One teenager from Pascack Hills High School provided powerful testimony in Lodi on Tuesday on the importance of a new state mandate that requires high school staff and students be equipped and trained in life-saving techniques in the event of cardiac emergencies.
“I know that I’m standing here today because of an AED machine and individuals who were properly trained,” Anthony Cortazzo said of the automated external defibrillator.
Cortazzo, now a senior at the high school in Montvale, was at track practice in March when he collapsed and went into sudden cardiac arrest. Others on the field began to administer cardio-pulmonary resuscitation and Steve Papa, athletic trainer at the school, rushed to the field with an AED.
By the time an ambulance arrived, Cortazzo had a pulse and was breathing. Papa credits the “chain of survival” established at the school with the happy outcome.
Cortazzo suffered from a previously undetected congenital heart defect and soon underwent open heart surgery. He has been gaining strength since and plans to return to the football field in the next couple of weeks.
His story and others like it are rare but not uncommon, experts say, and have prompted the new legislation, which went into effect in September.
Every K-12 school in New Jersey is required to have at least one AED and staff trained in how to use it and perform CPR. A second law also requires high school students to be trained in CPR and AED use.
It is up to school districts to determine how to implement the latter law, which begins with this year’s freshman class. Most of the training will be done as part of health class, advocates said.
Lodi got two grants from non-profit groups – the Force for Health and Sudden Cardiac Arrest foundations — to help with the training. Honor students from the high school were being schooled in the essentials on Tuesday at the Boys and Girls Club, where an AED was donated by the Sudden Cardiac Arrest Foundation. Michael Nardino, executive director of the club, said the facility’s AED – used to save a bingo player at a club event a few years ago – had been destroyed in a flood in 2012.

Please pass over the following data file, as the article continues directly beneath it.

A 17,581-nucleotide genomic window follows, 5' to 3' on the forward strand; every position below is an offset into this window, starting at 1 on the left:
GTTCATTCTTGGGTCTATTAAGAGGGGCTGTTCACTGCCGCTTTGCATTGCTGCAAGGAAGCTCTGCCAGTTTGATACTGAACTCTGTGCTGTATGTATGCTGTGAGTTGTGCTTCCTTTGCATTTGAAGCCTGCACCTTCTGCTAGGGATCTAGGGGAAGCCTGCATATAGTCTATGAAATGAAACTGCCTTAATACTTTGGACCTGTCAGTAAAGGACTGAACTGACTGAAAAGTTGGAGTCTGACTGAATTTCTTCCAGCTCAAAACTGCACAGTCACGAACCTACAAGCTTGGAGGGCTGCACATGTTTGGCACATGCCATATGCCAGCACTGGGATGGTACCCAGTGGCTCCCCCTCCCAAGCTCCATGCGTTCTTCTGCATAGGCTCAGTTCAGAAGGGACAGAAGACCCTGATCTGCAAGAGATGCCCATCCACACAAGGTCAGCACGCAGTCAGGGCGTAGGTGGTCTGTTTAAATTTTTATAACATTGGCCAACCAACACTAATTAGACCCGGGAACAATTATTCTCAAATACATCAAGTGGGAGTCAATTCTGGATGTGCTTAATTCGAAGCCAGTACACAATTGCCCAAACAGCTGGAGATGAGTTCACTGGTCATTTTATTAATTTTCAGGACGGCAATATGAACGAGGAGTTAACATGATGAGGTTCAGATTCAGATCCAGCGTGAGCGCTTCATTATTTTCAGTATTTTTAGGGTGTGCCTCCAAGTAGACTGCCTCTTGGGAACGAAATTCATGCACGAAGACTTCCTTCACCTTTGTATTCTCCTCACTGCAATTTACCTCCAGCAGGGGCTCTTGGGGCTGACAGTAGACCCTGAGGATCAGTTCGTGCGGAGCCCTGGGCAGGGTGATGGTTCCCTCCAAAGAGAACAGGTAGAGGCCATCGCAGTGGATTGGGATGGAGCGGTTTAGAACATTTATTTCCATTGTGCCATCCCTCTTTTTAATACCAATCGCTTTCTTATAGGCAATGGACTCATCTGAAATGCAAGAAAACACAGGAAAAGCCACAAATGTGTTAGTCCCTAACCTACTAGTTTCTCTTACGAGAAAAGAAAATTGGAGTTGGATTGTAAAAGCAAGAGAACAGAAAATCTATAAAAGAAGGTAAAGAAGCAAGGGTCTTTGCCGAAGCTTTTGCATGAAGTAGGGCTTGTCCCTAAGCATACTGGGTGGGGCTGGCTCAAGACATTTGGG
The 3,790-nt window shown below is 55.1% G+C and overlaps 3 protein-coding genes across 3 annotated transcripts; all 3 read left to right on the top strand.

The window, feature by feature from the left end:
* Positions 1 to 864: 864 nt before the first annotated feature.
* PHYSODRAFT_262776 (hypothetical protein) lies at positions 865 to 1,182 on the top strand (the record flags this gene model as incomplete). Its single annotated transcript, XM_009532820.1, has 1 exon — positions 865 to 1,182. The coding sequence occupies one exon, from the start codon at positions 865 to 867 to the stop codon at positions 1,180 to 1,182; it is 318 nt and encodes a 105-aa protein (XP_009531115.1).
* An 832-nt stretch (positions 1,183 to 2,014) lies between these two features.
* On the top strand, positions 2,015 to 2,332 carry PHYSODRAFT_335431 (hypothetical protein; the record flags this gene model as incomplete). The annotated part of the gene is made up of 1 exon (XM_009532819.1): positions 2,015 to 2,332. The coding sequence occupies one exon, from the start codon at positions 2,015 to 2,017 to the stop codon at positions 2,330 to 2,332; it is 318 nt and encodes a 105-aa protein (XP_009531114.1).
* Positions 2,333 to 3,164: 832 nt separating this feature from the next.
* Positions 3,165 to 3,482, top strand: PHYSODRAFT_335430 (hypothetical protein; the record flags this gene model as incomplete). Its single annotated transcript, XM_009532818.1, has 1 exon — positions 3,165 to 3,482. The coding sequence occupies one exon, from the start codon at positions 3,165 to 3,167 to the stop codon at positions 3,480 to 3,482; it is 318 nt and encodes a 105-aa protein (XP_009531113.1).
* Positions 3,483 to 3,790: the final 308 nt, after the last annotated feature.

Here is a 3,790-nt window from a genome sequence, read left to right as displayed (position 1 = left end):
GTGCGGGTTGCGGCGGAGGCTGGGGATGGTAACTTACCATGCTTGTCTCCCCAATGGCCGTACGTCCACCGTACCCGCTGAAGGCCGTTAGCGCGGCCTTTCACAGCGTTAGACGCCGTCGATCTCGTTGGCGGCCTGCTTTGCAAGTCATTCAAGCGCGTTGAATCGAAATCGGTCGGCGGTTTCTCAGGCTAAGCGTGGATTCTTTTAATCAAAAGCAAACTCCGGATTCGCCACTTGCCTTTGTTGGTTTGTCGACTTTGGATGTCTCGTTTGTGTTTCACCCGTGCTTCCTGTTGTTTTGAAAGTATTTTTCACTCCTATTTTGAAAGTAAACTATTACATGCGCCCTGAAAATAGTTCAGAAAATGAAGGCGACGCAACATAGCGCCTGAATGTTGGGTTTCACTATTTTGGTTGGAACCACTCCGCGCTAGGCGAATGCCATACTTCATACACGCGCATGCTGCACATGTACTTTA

New AEDs cost about $1,200 but recertified ones cost about $450, said Mary Newman of the Sudden Cardiac Arrest Foundation. She said about 1,000 people are stricken with sudden cardiac arrest daily, and of those 26 are young people. The average survival rate is less than 10 percent but that jumps to 40 percent when CPR and a defibrillator are used, she said.
She and other experts noted that cardiac arrest is most likely to occur at home so that the training students received could be used to save family and friends.
Assemblyman Benjie Wimberly (D-Paterson), sponsor of the legislation and longtime local coach, said he believed there were enough resources available for districts to implement the legislation without much cost.
In Lodi, for instance, the district is availing itself of an app and online curriculum created by the Force for Health Foundation. Schools can also get donations of AEDs and several advocacy groups in New Jersey can help.
JoAnne Taylor Babbitt of Chatham created a foundation named for her son John, who died of sudden cardiac arrest in 2006, and the organization has donated a number of defibrillators to needy groups. The Gregory M. Hirsch Heart Foundation provides heart screening for local schools. Fred Hirsch of Lodi started the foundation after his son died from an undetected heart condition 13 years ago.
The heightened awareness and the new training are important, said Frank Quatrone, superintendent of schools in Lodi. “It’s vital for students to have this type of training,” Quatrone said. “It can increase the survival rate.”
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